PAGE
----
“Jizake” is Japanese sake made by sake breweries all over Japan. With the number of unique local sake increasing in each region, there must be many people who want to enjoy more but lack the knowledge. Therefore, we have summarized the basic knowledge you should know, from the definition of this jizake to some sake in Japan.
What is Jizake?
Jizake (local sake) is a type of sake that typically refers to products sold all over the country and sake produced elsewhere than the primary sake-producing regions of Nada, Hyogo Prefecture, and Fushimi, Kyoto Prefecture. Jizake refers to sake produced by an artisanal producer or microbrewery and manufactured using local ingredients by breweries in each region and enjoyed primarily in that area.
While some may focus on distribution and interaction with the community, others may concentrate on locally produced ingredients like rice and yeast. Many people rely on the brewmaster’s knowledge rather than using technology to expedite production. The concept of “jizake” is thus primarily concerned with methods of conveying regional features. The breweries have a significant amount of influence over the accentuated regional features.
Rice, rice koji, and water are the ingredients of sake. The history of sake is parallel to that of the introduction of rice growing in Japan. In general, rice farming was introduced to Japan during the Yayoi period, which was roughly 2000 years ago. While paddy fields grew from the late Jomon to the early Yayoi periods, and sake was produced from rice at the same time, there is a theory that suggests rice was already being grown in the Jomon period.
While local artisanal breweries have been producing jizake for centuries, the jizake boom started in the 1970s as a result of efforts by the government-owned Japanese National Railways. It launched a massive “Discover Japan” campaign to entice city dwellers to explore rural Japan and “rediscover” its beautiful nature, culture, history, people, and local cuisine. Local sake such as Niitaga’s Koshino Kanbai, Miyagi’s Ichinokura and Urakasumi, and Ehime’s Umenishiki rose to prominence then. While these brands are well-known and widely available today, it was the early travelling sake enthusiasts who fueled the jizake boom.
Some sake enthusiasts scoured the country to find “phantom sake,” micro-batch award-winning sake covertly circulating among the locals and selected sake shops. The buzz to find rare sake added fuel to the jizake boom. Not by coincidence, this was when Japan was rapidly transitioning from the resource-poor post-war era to an age of economic prosperity. By the late 1960s, the government liberalized the sake industry, where rice became easier to obtain through a self-distributing market and not through rationing.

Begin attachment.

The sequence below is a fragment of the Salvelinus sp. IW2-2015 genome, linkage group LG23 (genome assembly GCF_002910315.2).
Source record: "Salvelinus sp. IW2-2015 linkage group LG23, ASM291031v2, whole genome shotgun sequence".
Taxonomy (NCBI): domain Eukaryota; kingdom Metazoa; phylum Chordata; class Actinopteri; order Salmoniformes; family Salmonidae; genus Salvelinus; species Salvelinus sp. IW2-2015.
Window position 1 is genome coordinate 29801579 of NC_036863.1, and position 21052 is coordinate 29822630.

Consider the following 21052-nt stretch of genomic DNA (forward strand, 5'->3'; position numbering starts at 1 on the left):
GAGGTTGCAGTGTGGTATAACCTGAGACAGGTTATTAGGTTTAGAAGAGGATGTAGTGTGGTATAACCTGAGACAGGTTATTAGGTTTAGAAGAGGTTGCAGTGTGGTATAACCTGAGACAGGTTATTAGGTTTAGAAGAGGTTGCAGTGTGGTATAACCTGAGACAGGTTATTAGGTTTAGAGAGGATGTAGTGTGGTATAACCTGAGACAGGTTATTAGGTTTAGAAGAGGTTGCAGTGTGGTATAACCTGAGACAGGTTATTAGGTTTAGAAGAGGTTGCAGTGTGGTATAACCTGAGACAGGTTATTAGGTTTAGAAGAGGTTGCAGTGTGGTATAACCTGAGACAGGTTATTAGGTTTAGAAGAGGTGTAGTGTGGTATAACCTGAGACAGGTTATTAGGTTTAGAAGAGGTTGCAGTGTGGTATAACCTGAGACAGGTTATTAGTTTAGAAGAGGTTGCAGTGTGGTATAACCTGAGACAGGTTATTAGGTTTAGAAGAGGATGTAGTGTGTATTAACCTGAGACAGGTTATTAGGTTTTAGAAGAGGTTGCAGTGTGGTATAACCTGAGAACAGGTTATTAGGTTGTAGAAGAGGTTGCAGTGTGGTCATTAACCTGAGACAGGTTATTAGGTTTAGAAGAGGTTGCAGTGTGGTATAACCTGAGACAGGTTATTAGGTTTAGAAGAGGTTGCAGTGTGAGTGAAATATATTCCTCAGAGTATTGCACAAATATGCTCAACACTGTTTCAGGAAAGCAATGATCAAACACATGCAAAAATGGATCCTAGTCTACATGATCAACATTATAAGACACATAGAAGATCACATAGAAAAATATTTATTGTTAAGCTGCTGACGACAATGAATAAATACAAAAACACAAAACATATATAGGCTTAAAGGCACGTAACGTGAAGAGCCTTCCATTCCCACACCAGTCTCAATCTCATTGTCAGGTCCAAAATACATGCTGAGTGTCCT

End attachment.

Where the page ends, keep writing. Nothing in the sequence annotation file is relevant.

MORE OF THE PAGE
Types of Jizake
The different types of jizake are initially categorised by the ingredients. Ginjoshu and honjozoshu, which contain brewed alcohol, are the second. The first is junmaishu, prepared only from rice and rice malt.
Junmaishu is sake made with only rice, malted rice, and water. As the name suggests, junmaishu, is made purely from rice. It does not use brewed alcohol, so you can enjoy the original taste and sweetness of rice, its richness, plumpness, and the unique aroma of rice.
Locals make Honjozo by adding brewed alcohol to rice, rice koji, and water. Also, they define the rice polishing ratio as “70% or less” and added distilled alcohol to balance the taste, but the amount added is determined to be less than 10% of the weight of the rice used as raw material.
Next, they make ginjoshu by fermenting rice that has been polished to 60% or less at a low temperature for a long time and characterized by a fruity aroma called ginko. In comparison, this brewed sake has a modest aroma and a refreshing, dry taste.
Jizake vs sake
The difference between is the seishu and sake is mainly the part stipulated by law. Sake is related to Japanese sake, but among them, sake that meets certain conditions is called sake. sake made using rice, rice koji, and water. In other words, anything that satisfies these conditions classified as refined sake, and conversely, mirin that does not satisfy these conditions fall within the broad framework of sake.
While Jizake is a type of sake. In the sense of “local sake,” there are alcoholic beverages other than Japanese sake, such as wine, whiskey, and beer. , refers to sake produced outside of Nada in Hyogo Prefecture and Fushimi in Kyoto Prefecture.
Characteristics of Sake in some regions
Most of Hokkaido’s local sake is dry, but there are also sweet sakes and one of its 5 local sweet sake is the Kuramari Ripe Treasure Junmai from Kobayashi Sake Brewery. Although the history of local sake brewing is short, the cold climate is suitable for sake brewing. It has a light and dry taste that goes well with fresh seafood from Hokkaido.
Okunomatsu Sake Brewery has a long history. They are proud of their wide range of sake including Adatara Ginjo. Akita, Miyagi, Yamagata, and Fukushima produce mainly light and dry sake, while Aomori produces light and sweet sake. Iwate, which has inherited the techniques of Nanbu Toji, one of Japan’s top three chief brewers, is known for its rich, sweet flavor.
Because the climate is not suitable for sake brewing, there are not many breweries, but high-quality sake is currently using the abundant water sources. The Miwa Sake Brewery values Japanese culture. With a focus on authentic doburoku and “Shirakawago Junmai Nigori”. Gunma, Tochigi, and Tokyo are known for their light and sweet flavor, while the others are famous by their light and dry flavor.